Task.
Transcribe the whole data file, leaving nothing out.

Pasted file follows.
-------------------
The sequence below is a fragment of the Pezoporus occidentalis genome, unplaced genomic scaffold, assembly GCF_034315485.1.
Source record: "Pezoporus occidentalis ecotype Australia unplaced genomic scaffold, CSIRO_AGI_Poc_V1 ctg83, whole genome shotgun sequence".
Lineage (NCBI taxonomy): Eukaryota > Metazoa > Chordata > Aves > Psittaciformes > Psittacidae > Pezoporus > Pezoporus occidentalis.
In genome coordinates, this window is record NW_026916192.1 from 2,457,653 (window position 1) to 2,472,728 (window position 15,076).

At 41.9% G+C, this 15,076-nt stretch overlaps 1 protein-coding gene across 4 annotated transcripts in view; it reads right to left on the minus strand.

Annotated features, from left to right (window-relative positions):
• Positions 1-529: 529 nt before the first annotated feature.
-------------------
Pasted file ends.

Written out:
The sequence below is a fragment of the Pezoporus occidentalis genome, unplaced genomic scaffold, assembly GCF_034315485.1.
Source record: "Pezoporus occidentalis ecotype Australia unplaced genomic scaffold, CSIRO_AGI_Poc_V1 ctg83, whole genome shotgun sequence".
Lineage (NCBI taxonomy): Eukaryota > Metazoa > Chordata > Aves > Psittaciformes > Psittacidae > Pezoporus > Pezoporus occidentalis.
In genome coordinates, this window is record NW_026916192.1 from 2,457,653 (window position 1) to 2,472,728 (window position 15,076).

At 41.9% G+C, this 15,076-nt stretch overlaps 1 protein-coding gene across 4 annotated transcripts in view; it reads right to left on the minus strand.

Annotated features, from left to right (window-relative positions):
• Positions 1-529: 529 nt before the first annotated feature.